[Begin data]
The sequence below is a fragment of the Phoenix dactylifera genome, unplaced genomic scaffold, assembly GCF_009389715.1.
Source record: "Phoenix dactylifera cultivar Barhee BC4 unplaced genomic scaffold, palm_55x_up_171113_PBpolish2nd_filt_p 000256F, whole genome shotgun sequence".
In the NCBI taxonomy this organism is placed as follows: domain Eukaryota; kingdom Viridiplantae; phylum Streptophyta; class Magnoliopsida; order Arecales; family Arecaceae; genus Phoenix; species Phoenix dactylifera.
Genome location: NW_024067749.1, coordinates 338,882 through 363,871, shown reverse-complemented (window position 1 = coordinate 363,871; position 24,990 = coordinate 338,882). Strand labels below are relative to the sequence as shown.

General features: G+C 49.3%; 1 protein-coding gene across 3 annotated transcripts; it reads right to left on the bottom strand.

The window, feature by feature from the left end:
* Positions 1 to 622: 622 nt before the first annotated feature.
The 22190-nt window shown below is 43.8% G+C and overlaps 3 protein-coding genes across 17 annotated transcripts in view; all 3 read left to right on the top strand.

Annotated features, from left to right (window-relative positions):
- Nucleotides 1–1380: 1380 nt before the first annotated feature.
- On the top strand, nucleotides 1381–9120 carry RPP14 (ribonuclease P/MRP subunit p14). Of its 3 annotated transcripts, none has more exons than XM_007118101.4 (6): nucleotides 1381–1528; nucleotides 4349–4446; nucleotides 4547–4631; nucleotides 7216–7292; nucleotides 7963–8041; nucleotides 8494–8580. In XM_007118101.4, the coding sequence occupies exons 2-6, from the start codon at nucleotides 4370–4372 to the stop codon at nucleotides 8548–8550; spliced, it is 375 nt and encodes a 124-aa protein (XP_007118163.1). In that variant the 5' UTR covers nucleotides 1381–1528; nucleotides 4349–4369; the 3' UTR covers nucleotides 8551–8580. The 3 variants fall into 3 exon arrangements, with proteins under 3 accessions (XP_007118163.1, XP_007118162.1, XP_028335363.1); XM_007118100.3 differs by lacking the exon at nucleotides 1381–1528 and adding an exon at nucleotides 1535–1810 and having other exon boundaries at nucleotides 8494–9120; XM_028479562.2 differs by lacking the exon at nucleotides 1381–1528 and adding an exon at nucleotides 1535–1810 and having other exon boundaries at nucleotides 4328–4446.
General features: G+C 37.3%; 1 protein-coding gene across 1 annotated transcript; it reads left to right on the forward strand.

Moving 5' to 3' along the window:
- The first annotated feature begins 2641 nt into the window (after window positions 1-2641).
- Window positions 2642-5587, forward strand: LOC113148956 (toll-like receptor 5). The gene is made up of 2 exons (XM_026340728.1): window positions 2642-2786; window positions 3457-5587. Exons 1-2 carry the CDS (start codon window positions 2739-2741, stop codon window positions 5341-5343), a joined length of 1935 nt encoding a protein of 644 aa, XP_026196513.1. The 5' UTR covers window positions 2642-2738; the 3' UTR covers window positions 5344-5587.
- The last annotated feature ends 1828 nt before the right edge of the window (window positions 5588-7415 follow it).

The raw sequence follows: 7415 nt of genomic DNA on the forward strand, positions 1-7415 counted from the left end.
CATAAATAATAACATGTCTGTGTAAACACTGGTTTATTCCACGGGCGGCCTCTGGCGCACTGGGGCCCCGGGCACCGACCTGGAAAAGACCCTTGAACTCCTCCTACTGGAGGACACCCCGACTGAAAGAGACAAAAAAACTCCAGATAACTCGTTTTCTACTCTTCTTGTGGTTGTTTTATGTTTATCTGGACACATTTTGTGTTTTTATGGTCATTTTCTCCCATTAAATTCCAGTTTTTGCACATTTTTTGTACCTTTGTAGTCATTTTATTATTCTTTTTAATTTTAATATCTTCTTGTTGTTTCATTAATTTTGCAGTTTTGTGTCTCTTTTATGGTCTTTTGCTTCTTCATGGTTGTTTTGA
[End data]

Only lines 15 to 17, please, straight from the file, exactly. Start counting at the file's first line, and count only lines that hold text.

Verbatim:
- Window positions 2642-5587, forward strand: LOC113148956 (toll-like receptor 5). The gene is made up of 2 exons (XM_026340728.1): window positions 2642-2786; window positions 3457-5587. Exons 1-2 carry the CDS (start codon window positions 2739-2741, stop codon window positions 5341-5343), a joined length of 1935 nt encoding a protein of 644 aa, XP_026196513.1. The 5' UTR covers window positions 2642-2738; the 3' UTR covers window positions 5344-5587.
- The last annotated feature ends 1828 nt before the right edge of the window (window positions 5588-7415 follow it).

The raw sequence follows: 7415 nt of genomic DNA on the forward strand, positions 1-7415 counted from the left end.